It’s backyard season again; at Brooklyn Crab, you have to weave through a maze of table umbrella-speckled concrete up front, a partially-enclosed bar, a patio, and a corridor of port-a-potties before you reach theirs. By the time I arrived, the early afternoon sky had turned from blinding cloudless blue to a gunmetal grey threatening rain at any moment. Hannah and her friends were clumped together on picnic tables, already buzzed on pitchers of beer and $15 cocktails and looking a little out of place in their thot-y Urban Outfitters sundresses, their unironic windbreakers and their ironic unbuttoned silk shirts with chains, their collective insufferable stereotypical Brooklyn millennial-ness. All around them were real grown-ups: Gen X dads in that J. Crew gingham shirt and khaki shorts chatted with beers in one hand and cornhole beanbags (when did everyone decide cornhole was a thing) in the other. Their wives all had perfect hair that refused to wilt under their sensible hats to block the sun and they all wore sensible Anthropologie maxi dresses with sensible Jack Rogers sandals and sensibly picked their toddlers out of the questionable sandboxes with their enviable string bean arms over and over again. Watching the contrast between the two groups over my drink felt like watching a nature documentary. My table was full of millennials in a state of arrested development, all in their mid-20s, pushing 30, maybe some of them past that, who still fill every weekend up hopping from bar to bar, today no different, predictably reckless and careless enough to exclaim “let’s get some coke!” at 3 in the afternoon loud enough for everyone in that decidedly un-coke vicinity to hear. I cringed.

The rain came. Of course it came because all our weather apps showed a 70% chance that it would but there was a 0% chance that anyone made a plan of what to do when it did. No one could pick a second location. The bar next door was deemed too empty, too kid friendly. The barbecue place down the block had a line. We huddled under its awning and tried to plot our next move, the names of potential bars flying back and forth over one another, each name more ridiculous than the last, as if they were straight out of an SNL sketch — “How about Camp? We could take a couple Ubers” “Maybe Zombie Hut?” “Pig Beach is in the same neighborhood.” — until eventually everyone gave up and settled on going back to one girl’s apartment in Park Slope to sit around and drink her liquor and get the aforementioned coke and plan something more fun.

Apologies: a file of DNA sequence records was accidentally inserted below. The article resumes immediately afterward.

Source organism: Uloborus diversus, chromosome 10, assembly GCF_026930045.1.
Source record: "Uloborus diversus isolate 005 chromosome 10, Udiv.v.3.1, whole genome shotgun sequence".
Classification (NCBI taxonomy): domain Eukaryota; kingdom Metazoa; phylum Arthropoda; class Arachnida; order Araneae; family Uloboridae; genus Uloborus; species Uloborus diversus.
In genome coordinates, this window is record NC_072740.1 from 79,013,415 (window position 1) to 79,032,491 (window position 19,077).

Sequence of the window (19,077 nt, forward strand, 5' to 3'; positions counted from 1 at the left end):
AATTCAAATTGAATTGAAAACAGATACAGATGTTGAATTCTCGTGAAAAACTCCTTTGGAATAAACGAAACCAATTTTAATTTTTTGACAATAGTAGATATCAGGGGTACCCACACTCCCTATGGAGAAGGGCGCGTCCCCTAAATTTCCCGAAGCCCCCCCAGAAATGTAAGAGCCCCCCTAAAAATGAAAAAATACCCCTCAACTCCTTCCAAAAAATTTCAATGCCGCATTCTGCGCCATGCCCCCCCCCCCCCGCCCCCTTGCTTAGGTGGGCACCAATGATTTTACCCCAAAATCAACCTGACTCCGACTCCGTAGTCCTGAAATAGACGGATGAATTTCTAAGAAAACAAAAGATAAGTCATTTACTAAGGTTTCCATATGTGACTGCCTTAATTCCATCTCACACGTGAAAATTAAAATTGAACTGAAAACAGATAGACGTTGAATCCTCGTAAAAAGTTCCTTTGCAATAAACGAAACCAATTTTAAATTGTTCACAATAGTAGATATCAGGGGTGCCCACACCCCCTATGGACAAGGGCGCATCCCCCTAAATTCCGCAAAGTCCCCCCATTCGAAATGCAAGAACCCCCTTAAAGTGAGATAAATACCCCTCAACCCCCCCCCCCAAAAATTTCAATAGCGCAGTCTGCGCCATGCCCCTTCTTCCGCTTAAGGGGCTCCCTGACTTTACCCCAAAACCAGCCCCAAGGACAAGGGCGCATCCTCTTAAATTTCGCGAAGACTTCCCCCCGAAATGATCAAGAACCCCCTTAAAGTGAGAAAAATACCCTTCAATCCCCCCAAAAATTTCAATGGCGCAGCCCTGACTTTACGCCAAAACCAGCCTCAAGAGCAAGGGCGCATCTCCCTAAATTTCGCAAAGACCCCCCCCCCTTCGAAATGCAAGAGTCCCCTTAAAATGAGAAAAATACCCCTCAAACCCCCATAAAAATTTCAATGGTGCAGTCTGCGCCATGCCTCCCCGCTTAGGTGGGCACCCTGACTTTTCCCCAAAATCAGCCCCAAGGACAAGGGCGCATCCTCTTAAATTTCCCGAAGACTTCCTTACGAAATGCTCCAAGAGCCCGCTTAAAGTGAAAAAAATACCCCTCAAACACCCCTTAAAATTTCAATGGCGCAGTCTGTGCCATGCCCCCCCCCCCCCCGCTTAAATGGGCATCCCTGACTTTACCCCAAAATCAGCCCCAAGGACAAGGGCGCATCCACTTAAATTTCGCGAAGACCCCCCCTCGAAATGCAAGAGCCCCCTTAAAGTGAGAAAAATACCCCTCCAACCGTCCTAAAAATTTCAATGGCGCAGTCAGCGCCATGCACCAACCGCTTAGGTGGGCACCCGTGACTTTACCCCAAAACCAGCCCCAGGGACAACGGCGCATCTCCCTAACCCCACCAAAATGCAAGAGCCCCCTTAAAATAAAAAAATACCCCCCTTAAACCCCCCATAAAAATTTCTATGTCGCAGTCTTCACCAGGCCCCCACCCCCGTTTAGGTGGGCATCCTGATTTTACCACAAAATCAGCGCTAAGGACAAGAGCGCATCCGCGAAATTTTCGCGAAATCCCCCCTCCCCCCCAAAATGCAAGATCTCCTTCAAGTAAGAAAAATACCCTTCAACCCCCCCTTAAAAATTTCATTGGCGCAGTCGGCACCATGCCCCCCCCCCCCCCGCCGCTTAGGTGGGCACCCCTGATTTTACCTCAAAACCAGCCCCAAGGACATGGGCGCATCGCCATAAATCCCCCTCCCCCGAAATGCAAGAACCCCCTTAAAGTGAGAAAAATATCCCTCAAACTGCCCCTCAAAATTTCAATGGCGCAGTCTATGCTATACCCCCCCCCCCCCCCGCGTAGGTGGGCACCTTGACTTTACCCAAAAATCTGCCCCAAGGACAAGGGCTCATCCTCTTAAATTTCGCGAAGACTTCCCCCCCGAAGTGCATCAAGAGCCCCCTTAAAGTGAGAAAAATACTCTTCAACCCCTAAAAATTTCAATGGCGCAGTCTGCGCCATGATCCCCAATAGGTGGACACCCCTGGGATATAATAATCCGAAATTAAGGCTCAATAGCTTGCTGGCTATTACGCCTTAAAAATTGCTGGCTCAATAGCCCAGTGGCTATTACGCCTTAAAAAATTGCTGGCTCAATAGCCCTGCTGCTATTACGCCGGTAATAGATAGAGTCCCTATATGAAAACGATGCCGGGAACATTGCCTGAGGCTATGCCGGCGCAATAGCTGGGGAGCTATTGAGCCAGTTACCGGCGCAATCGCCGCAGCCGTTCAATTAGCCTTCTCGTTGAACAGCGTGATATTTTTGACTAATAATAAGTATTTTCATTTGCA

By then the heat had broken and I sat on the floor in my torn jorts and pulled my still-morning shower damp hair back and silently watched everyone else hanging out. I had lost interest in the whole thing; I was an outsider in the group, but I didn’t mind the free booze and didn’t feel like leaving before the rain let up. Bags of chips were passed around — we were all starving but no one considered getting real food — and the boy next to me ate a ghost pepper one, shrugged and said he didn’t get that this was supposed to be the world’s hottest chip because it was just fine. I followed his lead and smiled and made a “what, this?” face, wanting to be a Cool Girl, even though I could feel my throat closing up and the heat flooding my ears. It’s times like these where I realize I stop being a participant, but manage to make myself small enough to slip into the background and observe it all with no one really paying any attention to how egregiously out of place I am.

“Where’s my copy of Girlboss?” the hostess called out. “Let’s do coke on that.”

“Is that the Tina Fey book?” one of the boys replied earnestly.